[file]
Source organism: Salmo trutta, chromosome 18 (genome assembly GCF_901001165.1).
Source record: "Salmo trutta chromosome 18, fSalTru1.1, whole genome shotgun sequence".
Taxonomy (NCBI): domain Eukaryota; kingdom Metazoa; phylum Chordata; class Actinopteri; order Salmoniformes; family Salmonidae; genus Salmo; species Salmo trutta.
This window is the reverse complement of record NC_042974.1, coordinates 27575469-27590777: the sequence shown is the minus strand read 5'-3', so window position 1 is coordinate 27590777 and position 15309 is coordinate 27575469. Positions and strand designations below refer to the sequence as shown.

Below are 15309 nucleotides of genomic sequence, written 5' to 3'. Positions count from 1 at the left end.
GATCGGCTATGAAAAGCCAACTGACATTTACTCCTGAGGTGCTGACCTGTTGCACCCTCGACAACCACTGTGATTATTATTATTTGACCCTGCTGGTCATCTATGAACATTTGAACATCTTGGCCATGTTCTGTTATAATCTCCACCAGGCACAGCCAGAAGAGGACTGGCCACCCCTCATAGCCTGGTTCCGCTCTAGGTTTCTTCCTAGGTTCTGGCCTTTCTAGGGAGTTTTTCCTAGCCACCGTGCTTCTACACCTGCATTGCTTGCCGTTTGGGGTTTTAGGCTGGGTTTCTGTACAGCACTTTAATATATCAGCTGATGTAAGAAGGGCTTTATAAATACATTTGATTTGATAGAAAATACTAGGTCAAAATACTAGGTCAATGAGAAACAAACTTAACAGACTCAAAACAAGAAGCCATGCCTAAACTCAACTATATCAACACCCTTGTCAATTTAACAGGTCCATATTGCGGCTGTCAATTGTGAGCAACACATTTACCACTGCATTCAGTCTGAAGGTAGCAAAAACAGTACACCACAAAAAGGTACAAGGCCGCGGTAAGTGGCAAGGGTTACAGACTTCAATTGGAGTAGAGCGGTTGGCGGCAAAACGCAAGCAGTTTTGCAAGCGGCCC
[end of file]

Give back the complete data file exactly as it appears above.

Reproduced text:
Source organism: Salmo trutta, chromosome 18 (genome assembly GCF_901001165.1).
Source record: "Salmo trutta chromosome 18, fSalTru1.1, whole genome shotgun sequence".
Taxonomy (NCBI): domain Eukaryota; kingdom Metazoa; phylum Chordata; class Actinopteri; order Salmoniformes; family Salmonidae; genus Salmo; species Salmo trutta.
This window is the reverse complement of record NC_042974.1, coordinates 27575469-27590777: the sequence shown is the minus strand read 5'-3', so window position 1 is coordinate 27590777 and position 15309 is coordinate 27575469. Positions and strand designations below refer to the sequence as shown.

Below are 15309 nucleotides of genomic sequence, written 5' to 3'. Positions count from 1 at the left end.
GATCGGCTATGAAAAGCCAACTGACATTTACTCCTGAGGTGCTGACCTGTTGCACCCTCGACAACCACTGTGATTATTATTATTTGACCCTGCTGGTCATCTATGAACATTTGAACATCTTGGCCATGTTCTGTTATAATCTCCACCAGGCACAGCCAGAAGAGGACTGGCCACCCCTCATAGCCTGGTTCCGCTCTAGGTTTCTTCCTAGGTTCTGGCCTTTCTAGGGAGTTTTTCCTAGCCACCGTGCTTCTACACCTGCATTGCTTGCCGTTTGGGGTTTTAGGCTGGGTTTCTGTACAGCACTTTAATATATCAGCTGATGTAAGAAGGGCTTTATAAATACATTTGATTTGATAGAAAATACTAGGTCAAAATACTAGGTCAATGAGAAACAAACTTAACAGACTCAAAACAAGAAGCCATGCCTAAACTCAACTATATCAACACCCTTGTCAATTTAACAGGTCCATATTGCGGCTGTCAATTGTGAGCAACACATTTACCACTGCATTCAGTCTGAAGGTAGCAAAAACAGTACACCACAAAAAGGTACAAGGCCGCGGTAAGTGGCAAGGGTTACAGACTTCAATTGGAGTAGAGCGGTTGGCGGCAAAACGCAAGCAGTTTTGCAAGCGGCCC